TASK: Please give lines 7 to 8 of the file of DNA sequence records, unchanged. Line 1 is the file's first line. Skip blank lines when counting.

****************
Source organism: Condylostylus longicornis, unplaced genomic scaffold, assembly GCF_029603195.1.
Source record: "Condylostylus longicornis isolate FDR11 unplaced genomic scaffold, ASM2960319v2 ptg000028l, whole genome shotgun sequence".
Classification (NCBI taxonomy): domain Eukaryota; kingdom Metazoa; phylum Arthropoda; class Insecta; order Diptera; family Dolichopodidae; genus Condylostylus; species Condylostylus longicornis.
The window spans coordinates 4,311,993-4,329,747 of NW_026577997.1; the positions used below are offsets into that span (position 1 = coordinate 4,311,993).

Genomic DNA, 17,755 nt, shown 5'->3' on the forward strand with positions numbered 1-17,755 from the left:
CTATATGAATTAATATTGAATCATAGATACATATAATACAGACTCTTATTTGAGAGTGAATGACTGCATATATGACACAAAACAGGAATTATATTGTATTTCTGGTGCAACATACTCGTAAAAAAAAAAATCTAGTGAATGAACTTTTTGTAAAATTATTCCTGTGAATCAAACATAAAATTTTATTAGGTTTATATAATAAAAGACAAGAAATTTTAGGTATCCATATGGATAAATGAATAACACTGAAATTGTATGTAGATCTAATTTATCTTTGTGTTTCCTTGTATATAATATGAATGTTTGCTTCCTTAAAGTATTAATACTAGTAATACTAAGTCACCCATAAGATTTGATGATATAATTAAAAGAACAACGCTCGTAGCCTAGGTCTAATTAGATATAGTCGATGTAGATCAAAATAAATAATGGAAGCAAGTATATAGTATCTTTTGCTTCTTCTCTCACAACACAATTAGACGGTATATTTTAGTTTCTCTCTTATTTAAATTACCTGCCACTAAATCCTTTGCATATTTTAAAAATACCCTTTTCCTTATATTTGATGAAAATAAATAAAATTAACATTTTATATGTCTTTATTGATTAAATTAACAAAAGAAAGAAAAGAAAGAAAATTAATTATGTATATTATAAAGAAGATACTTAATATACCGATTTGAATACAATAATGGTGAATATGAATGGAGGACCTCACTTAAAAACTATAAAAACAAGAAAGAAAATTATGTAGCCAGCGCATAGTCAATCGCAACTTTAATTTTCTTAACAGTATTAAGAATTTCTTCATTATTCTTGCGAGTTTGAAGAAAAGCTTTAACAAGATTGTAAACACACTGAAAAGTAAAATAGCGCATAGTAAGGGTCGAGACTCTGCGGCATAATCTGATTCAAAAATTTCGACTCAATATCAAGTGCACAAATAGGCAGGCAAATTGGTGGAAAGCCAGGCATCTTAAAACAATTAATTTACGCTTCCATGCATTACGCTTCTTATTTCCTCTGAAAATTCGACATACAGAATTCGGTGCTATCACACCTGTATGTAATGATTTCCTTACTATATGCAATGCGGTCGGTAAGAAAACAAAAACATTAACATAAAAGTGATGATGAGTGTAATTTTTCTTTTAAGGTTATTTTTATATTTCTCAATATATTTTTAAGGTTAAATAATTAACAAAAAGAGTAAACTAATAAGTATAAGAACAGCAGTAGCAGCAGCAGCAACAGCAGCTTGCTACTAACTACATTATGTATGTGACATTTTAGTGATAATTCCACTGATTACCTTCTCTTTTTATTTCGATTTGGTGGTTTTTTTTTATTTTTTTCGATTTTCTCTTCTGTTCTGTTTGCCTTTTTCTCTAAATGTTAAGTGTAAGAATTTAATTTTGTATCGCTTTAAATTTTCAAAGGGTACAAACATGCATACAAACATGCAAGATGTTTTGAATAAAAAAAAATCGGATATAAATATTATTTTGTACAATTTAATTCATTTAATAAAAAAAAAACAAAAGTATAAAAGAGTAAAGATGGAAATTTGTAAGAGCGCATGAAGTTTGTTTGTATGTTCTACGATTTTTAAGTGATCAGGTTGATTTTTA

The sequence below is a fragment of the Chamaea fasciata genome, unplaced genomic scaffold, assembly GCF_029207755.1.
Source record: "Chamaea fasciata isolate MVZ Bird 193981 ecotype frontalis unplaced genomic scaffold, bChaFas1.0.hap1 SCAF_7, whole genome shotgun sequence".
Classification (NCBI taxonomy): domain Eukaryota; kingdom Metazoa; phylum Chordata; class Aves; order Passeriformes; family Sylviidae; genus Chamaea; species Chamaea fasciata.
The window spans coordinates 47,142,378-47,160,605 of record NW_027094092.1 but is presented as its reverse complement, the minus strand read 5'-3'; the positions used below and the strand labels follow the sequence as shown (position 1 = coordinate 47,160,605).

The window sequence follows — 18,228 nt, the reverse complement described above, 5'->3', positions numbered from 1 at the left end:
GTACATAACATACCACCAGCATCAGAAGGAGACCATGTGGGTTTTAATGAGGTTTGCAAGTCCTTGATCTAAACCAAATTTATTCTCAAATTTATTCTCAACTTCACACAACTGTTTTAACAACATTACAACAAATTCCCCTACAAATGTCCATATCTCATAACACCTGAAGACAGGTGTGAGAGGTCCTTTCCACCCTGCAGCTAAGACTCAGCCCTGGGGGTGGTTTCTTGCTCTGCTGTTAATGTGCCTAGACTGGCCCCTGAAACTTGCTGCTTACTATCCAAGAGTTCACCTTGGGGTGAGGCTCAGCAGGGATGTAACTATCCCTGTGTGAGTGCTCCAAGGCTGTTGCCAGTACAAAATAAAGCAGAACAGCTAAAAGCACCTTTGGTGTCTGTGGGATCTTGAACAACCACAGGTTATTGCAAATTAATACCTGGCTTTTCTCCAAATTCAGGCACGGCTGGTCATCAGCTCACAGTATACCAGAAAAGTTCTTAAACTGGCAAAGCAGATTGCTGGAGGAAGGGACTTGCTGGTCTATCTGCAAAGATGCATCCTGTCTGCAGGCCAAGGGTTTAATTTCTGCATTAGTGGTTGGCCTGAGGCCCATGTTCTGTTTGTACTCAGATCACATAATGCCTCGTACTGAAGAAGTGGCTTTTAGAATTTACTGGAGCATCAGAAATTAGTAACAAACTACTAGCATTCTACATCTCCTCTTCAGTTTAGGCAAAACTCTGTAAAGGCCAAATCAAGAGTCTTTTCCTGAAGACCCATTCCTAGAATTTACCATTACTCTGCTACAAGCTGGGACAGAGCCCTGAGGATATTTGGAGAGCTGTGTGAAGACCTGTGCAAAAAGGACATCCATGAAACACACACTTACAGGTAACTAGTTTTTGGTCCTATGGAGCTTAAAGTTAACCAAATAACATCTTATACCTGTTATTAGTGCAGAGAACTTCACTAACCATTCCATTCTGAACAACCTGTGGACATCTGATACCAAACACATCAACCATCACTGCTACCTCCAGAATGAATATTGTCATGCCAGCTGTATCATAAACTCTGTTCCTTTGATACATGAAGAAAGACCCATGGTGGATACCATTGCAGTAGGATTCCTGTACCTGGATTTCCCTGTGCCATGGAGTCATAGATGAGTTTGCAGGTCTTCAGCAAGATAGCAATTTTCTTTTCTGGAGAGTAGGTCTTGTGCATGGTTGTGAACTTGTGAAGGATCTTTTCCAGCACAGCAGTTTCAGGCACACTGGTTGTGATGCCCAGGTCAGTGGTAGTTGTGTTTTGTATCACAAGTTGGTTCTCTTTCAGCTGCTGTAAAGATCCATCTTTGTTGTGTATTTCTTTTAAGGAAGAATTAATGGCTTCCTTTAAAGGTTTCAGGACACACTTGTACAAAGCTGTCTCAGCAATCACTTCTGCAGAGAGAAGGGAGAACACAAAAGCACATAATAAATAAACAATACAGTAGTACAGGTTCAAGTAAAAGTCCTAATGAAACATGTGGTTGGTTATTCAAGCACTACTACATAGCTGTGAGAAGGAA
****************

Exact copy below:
The sequence below is a fragment of the Chamaea fasciata genome, unplaced genomic scaffold, assembly GCF_029207755.1.
Source record: "Chamaea fasciata isolate MVZ Bird 193981 ecotype frontalis unplaced genomic scaffold, bChaFas1.0.hap1 SCAF_7, whole genome shotgun sequence".